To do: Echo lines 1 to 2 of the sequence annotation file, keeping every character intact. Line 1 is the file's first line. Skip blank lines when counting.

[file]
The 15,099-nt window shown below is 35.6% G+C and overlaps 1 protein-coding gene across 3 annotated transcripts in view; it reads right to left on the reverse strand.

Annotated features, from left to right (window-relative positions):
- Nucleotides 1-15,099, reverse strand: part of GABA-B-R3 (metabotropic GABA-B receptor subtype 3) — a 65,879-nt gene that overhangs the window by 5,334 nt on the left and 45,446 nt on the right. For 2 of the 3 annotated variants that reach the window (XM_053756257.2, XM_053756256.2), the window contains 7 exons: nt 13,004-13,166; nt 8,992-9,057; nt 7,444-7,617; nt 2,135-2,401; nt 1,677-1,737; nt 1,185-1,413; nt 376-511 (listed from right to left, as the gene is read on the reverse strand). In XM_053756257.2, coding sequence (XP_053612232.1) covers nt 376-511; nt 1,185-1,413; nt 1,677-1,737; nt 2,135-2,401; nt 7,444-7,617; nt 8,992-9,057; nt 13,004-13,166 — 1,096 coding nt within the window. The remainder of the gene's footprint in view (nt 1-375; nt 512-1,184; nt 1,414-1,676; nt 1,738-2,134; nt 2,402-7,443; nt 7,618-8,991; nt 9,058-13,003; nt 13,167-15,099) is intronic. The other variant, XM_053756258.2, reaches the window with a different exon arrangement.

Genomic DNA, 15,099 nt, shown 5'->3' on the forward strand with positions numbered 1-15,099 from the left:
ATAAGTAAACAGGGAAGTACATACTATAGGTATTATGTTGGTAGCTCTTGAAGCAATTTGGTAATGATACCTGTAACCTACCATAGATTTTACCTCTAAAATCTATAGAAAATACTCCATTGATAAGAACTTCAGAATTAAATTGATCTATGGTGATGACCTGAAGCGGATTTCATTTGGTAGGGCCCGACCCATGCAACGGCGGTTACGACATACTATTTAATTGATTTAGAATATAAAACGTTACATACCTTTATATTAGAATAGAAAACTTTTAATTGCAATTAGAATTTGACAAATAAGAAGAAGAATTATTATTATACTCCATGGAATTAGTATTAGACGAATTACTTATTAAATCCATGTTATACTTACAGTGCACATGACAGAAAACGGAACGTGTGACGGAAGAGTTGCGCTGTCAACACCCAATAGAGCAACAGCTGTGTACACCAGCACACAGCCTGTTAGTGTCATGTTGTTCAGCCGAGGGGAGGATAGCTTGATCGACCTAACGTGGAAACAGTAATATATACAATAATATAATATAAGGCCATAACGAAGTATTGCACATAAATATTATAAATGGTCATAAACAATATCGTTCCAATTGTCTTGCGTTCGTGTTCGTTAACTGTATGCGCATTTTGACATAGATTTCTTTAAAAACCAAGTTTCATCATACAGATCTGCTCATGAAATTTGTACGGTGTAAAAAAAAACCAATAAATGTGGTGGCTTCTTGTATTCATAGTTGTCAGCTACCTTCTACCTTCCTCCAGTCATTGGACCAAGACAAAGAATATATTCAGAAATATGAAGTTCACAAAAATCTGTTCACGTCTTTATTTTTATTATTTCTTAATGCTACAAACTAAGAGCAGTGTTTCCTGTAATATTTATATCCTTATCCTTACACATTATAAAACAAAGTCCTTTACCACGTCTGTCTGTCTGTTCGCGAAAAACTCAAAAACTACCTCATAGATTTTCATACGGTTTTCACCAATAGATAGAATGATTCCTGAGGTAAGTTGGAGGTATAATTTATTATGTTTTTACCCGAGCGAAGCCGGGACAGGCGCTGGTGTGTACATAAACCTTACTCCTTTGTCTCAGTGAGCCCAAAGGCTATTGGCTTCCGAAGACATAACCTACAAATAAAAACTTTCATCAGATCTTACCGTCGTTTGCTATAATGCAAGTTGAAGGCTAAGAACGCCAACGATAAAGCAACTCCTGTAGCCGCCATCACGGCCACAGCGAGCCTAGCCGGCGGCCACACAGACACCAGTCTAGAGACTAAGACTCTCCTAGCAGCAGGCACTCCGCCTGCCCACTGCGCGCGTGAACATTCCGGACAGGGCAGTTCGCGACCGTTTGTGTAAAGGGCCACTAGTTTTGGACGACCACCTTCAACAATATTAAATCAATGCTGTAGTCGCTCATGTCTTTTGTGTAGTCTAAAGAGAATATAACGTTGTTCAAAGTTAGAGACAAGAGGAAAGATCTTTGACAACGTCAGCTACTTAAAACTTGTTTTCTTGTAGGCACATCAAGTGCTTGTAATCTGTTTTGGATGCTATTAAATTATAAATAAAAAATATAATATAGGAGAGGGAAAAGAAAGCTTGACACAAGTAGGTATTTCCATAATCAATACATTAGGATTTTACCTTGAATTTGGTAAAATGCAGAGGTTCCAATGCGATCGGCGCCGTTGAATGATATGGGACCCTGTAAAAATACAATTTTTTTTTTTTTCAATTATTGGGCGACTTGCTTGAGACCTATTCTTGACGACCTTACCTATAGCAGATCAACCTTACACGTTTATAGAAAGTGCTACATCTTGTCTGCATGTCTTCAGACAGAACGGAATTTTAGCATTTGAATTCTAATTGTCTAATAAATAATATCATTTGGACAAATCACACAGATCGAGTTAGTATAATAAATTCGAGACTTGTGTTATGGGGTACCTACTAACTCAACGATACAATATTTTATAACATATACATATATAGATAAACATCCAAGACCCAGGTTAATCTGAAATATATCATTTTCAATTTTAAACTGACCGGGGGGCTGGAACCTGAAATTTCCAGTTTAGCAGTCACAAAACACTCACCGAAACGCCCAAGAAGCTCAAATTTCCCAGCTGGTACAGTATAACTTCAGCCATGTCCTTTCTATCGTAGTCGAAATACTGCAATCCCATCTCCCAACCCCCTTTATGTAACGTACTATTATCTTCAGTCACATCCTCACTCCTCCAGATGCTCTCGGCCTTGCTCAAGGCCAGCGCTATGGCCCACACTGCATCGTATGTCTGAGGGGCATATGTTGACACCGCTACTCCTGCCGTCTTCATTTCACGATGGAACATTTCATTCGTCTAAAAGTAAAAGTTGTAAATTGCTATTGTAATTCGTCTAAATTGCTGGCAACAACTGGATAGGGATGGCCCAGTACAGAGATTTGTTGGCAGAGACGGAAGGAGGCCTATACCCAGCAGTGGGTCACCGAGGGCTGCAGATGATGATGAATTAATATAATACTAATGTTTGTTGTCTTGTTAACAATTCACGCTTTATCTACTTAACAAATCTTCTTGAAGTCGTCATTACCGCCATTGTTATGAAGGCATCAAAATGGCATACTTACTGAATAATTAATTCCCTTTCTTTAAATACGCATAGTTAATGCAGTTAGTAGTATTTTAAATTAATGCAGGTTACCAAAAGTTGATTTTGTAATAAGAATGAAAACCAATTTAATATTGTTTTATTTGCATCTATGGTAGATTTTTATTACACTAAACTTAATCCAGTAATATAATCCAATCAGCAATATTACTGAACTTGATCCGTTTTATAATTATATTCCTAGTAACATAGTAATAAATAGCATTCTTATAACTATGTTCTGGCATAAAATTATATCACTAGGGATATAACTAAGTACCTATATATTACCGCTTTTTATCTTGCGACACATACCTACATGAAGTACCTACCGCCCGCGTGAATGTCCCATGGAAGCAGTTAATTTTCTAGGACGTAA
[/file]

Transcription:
The 15,099-nt window shown below is 35.6% G+C and overlaps 1 protein-coding gene across 3 annotated transcripts in view; it reads right to left on the reverse strand.

Annotated features, from left to right (window-relative positions):